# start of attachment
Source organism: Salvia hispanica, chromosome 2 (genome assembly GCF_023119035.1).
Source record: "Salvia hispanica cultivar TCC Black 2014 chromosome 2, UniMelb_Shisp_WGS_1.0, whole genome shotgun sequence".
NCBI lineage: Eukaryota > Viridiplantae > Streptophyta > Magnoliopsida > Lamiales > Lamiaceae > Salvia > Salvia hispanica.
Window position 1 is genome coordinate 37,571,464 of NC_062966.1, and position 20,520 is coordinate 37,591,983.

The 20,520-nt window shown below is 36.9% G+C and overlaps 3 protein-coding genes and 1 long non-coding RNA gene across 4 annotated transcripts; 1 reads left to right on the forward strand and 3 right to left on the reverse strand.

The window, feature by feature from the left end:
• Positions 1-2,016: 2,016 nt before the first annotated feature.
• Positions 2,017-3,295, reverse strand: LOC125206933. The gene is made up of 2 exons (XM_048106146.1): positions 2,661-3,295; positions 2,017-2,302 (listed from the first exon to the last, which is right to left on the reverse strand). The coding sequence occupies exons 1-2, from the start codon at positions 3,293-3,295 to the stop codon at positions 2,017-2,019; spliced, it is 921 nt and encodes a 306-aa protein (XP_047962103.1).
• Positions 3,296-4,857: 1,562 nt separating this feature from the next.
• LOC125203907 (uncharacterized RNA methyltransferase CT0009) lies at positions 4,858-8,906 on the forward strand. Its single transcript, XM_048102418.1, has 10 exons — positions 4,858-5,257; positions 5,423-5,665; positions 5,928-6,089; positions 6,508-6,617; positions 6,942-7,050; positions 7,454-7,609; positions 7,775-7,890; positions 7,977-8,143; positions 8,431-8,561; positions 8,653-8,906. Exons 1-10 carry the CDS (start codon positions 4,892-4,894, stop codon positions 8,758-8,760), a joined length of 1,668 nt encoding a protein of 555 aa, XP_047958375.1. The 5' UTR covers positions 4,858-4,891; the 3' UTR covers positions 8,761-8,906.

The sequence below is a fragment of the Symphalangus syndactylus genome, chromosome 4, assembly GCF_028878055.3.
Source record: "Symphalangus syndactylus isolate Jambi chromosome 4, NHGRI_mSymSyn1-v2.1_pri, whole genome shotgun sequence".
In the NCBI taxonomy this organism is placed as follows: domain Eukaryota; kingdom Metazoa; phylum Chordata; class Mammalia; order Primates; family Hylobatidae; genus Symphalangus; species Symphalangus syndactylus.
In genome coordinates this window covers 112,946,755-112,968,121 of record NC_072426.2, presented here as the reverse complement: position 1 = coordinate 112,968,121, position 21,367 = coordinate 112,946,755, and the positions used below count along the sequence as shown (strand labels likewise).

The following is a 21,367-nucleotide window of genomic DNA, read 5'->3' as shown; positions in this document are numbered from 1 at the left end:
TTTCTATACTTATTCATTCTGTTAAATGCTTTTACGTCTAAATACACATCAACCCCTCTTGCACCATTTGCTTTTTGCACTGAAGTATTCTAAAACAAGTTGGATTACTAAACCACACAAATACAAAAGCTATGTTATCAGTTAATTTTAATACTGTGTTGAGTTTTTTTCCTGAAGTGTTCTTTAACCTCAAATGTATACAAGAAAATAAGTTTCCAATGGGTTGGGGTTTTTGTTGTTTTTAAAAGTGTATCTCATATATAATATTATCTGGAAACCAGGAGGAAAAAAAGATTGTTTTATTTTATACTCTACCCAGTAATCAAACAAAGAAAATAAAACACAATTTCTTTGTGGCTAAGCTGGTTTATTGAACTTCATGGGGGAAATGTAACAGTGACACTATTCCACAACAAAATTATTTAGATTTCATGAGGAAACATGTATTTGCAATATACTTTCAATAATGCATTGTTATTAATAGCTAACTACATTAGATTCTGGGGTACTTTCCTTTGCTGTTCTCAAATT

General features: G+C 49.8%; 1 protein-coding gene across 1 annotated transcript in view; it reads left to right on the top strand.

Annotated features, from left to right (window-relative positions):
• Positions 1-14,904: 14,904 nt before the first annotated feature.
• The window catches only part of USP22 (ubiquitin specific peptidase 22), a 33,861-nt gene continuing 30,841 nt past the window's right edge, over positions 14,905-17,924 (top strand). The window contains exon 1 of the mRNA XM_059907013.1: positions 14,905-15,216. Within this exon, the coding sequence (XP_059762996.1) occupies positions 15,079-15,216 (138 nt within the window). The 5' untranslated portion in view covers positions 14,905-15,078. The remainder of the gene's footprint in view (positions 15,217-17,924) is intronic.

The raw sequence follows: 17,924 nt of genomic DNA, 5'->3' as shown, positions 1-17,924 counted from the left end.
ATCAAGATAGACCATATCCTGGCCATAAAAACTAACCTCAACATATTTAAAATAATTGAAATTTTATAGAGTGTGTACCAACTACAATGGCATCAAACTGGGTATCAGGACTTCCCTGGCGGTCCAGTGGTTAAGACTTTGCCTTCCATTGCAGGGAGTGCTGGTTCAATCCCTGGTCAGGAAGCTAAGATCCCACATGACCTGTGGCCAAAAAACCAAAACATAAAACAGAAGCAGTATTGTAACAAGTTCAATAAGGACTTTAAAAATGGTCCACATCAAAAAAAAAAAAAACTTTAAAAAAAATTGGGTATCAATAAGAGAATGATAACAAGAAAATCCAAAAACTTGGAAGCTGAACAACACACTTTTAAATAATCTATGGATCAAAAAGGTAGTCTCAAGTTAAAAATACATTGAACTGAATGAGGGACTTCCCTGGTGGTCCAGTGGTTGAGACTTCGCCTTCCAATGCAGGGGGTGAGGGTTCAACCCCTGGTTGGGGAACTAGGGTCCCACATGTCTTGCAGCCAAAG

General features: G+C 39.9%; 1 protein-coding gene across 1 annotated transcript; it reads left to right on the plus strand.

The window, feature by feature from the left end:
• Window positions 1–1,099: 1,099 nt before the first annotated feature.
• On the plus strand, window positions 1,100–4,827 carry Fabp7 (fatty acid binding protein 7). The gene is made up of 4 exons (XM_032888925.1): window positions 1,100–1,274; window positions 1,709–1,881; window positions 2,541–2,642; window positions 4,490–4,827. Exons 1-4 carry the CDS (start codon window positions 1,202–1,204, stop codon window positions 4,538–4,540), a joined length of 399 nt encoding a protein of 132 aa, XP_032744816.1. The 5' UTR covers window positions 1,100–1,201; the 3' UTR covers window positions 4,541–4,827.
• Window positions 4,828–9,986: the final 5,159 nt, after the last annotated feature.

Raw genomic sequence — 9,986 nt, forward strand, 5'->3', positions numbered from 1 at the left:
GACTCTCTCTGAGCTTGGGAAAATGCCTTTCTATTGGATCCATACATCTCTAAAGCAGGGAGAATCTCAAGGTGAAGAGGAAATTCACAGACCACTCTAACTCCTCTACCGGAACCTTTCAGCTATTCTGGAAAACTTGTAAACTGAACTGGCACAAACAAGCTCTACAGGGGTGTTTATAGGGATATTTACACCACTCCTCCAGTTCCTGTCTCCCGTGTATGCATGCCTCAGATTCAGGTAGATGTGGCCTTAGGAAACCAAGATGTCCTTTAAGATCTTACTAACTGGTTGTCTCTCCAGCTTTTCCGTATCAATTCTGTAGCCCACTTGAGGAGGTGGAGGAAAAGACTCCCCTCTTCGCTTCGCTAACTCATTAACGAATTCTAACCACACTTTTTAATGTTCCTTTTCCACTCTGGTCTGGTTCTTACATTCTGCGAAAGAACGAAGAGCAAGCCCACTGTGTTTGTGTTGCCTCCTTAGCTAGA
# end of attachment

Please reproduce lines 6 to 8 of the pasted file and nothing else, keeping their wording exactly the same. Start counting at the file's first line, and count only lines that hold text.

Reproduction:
The window, feature by feature from the left end:
• Positions 1-2,016: 2,016 nt before the first annotated feature.
• Positions 2,017-3,295, reverse strand: LOC125206933. The gene is made up of 2 exons (XM_048106146.1): positions 2,661-3,295; positions 2,017-2,302 (listed from the first exon to the last, which is right to left on the reverse strand). The coding sequence occupies exons 1-2, from the start codon at positions 3,293-3,295 to the stop codon at positions 2,017-2,019; spliced, it is 921 nt and encodes a 306-aa protein (XP_047962103.1).